Later this week, the Morrison government will again look to pass the Treasury Laws Amendment (Consumer Data Right) Bill 2018, after it failed to receive parliamentary approval in April.
Under the draft bill – which underpins the open banking regime that came into effect on 1 July – individual and business consumers will be able to access their own data or direct custodians to share their data with accredited entities such as banks, telcos, energy companies and comparison service providers to get tailored access to services and competitive deals.
The CDR will first apply to the banking sector, with the energy and telecommunications sectors expected to follow in the coming years.
Treasurer Josh Frydenberg has lauded the benefits of CDR, stating that it would empower consumers and enhance competition in the market.
“Legislation to be introduced by the Morrison government this week will give consumers more power and allow them to compare and switch between products and services more easily,” he said.
“The Consumer Data Right reforms will also encourage competition between service providers, leading not only to better prices for customers but also more innovative products and services.”
The Treasurer also claimed that the initiative has “already seen major improvements” in transparency over the terms and conditions of some banking products, with three of the four major banks voluntarily launching the first stage of the CDR on 1 July.
The next stage, which is due in February 2020, will seek to provide consumers with greater access to information that banks hold on them; and provide them with the power to require banks to facilitate access to that information to third parties.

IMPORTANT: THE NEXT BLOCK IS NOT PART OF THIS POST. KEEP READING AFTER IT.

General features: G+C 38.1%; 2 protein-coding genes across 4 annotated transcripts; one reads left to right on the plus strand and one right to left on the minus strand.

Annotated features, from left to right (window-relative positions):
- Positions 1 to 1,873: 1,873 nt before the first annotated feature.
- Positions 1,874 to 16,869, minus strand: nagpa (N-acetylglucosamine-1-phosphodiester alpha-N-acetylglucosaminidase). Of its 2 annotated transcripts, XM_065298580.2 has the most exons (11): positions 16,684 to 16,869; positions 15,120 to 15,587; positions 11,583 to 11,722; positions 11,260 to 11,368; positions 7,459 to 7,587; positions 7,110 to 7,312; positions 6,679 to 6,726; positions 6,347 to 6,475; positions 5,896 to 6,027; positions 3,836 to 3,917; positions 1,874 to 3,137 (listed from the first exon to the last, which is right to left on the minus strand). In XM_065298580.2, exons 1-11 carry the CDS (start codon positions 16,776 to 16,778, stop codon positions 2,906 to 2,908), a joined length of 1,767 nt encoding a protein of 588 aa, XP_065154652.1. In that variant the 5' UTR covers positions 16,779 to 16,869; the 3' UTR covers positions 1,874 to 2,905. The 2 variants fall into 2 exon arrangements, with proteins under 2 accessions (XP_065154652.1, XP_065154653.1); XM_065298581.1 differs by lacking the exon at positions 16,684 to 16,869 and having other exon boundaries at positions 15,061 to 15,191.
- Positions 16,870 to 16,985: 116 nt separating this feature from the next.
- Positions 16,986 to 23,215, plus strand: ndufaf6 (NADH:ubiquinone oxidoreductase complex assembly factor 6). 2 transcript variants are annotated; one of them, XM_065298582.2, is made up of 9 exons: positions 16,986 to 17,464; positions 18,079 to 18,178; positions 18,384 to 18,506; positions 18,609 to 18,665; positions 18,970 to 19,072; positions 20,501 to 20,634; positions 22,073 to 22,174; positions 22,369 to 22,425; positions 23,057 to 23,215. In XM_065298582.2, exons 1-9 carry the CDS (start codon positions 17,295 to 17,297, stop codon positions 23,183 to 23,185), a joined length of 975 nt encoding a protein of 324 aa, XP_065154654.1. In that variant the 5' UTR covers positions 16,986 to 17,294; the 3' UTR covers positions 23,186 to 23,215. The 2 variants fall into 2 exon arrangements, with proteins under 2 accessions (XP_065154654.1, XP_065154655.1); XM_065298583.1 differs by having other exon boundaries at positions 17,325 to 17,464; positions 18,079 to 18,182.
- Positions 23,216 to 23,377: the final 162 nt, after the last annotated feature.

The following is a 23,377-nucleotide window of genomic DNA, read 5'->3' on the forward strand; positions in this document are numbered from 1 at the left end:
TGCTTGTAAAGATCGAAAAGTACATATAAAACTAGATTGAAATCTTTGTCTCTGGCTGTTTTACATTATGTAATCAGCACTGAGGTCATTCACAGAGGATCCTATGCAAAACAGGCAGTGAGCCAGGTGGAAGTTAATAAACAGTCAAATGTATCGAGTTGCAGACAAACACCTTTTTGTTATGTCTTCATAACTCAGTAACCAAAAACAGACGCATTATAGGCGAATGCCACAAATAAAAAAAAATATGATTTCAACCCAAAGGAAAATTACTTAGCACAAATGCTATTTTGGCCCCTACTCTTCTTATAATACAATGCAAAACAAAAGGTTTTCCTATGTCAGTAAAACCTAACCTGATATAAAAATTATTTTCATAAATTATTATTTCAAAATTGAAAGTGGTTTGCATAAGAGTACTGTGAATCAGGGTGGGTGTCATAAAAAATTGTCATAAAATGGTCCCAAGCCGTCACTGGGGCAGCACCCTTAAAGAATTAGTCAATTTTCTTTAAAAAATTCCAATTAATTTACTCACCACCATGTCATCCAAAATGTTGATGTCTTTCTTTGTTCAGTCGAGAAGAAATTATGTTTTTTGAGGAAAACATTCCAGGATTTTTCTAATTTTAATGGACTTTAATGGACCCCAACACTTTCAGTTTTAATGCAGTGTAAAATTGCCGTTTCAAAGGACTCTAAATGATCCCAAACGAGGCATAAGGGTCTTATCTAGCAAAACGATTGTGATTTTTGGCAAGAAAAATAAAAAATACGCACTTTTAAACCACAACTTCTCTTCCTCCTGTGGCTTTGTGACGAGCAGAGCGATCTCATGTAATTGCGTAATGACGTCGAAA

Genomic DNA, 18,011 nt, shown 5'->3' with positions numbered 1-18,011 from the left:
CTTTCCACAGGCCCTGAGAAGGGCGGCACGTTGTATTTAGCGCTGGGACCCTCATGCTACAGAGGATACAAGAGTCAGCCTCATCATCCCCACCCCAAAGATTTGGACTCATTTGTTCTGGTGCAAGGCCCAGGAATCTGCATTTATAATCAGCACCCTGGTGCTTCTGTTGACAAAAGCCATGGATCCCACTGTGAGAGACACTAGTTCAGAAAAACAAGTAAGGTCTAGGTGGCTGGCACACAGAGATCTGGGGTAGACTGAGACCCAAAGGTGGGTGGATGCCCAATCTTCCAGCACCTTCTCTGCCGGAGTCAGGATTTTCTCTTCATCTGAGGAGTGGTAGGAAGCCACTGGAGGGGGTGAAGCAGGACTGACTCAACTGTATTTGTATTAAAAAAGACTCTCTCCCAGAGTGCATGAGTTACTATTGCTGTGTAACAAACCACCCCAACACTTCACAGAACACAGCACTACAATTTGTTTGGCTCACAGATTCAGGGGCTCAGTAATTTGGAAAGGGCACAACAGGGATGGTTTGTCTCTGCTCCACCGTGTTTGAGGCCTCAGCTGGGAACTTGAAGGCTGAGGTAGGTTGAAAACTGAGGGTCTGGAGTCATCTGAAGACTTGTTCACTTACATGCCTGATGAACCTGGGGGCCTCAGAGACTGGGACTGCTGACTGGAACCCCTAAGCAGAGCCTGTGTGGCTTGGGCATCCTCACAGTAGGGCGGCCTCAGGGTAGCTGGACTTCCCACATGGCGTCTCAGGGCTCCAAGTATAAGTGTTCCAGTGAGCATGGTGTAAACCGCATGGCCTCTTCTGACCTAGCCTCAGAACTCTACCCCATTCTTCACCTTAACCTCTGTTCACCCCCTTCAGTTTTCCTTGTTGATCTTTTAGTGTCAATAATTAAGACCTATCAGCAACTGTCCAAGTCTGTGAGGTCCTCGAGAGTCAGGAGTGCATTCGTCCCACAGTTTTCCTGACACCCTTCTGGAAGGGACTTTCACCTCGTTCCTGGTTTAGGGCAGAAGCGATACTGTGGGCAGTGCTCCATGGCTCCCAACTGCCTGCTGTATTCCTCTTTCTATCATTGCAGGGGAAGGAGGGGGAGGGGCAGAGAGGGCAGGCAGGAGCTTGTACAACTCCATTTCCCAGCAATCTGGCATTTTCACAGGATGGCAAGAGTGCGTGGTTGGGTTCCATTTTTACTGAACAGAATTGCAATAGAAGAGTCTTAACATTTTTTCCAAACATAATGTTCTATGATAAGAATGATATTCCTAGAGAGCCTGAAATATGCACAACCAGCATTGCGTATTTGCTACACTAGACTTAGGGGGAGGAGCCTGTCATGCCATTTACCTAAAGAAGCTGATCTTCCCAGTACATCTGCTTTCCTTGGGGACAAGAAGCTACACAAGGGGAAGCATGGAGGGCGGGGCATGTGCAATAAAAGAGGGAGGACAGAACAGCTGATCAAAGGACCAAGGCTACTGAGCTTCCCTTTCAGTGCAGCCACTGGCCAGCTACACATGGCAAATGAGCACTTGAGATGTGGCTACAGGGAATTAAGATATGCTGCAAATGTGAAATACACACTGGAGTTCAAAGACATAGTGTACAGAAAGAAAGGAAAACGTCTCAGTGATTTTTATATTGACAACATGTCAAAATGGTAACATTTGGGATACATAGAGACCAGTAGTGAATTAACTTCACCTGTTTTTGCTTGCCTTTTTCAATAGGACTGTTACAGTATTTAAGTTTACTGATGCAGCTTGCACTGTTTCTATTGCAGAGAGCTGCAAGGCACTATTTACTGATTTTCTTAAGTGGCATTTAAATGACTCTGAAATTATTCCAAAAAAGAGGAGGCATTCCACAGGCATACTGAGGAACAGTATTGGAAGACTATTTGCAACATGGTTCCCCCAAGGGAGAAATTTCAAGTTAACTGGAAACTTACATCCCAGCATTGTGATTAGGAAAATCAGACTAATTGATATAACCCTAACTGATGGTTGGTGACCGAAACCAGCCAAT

“Improved consumer control over data will support better price comparison services, taking into account people’s actual circumstances, and promote more convenient switching between products and providers,” Mr Frydenberg continued.
“Improved access to data will also enable the development of better and more convenient products and services, customised to individuals’ needs.”
The Treasurer said that the Australian Competition and Consumer Commission (ACCC) will issue the lock-down version of the rules governing the system by the end of August, adding that the interim Data Standards Body has, in the last week, issued the implementation draft of the technical standards.
“High levels of privacy protection and information security will be a core feature of the system,” he said. “It is not a right for businesses to share consumer’s data without their consent.”
Mr Frydenberg concluded: “Improved competition and data-driven innovation will support economic growth and create new high-value jobs in Australia.
“Better access to data will also support more efficient processes for businesses, with savings flowing through to consumers.”
The Australian Banking Association (ABA) has welcomed the government’s commitment to passing the CDR legislation as part of the broader implementation of the open banking regime.
The ABA’s executive director of policy, Christine Cupitt, said the bill is a critical step to ensure the reforms moved forward and ensured that the system was “safe and secure” for Australians to use.
“Open Banking will be a win for customers, increasing competition and making it easier to get the best deal possible from their bank,” Ms Cupitt said.
“Giving customers greater access to their data will make it easier and simpler to shop around for a better deal on a credit card, followed by home loans and other banking products.
“Thorough testing of this regime is vitally important to the success of this reform and to ensure Australians trust and use it.”
She concluded: “Passing this legislation is an important step to setting up a safe and secure system.”
The CDR will be regulated by the ACCC and the Office of the Australian Information Commissioner, with a new Data Standards Body developing transfer and security standards.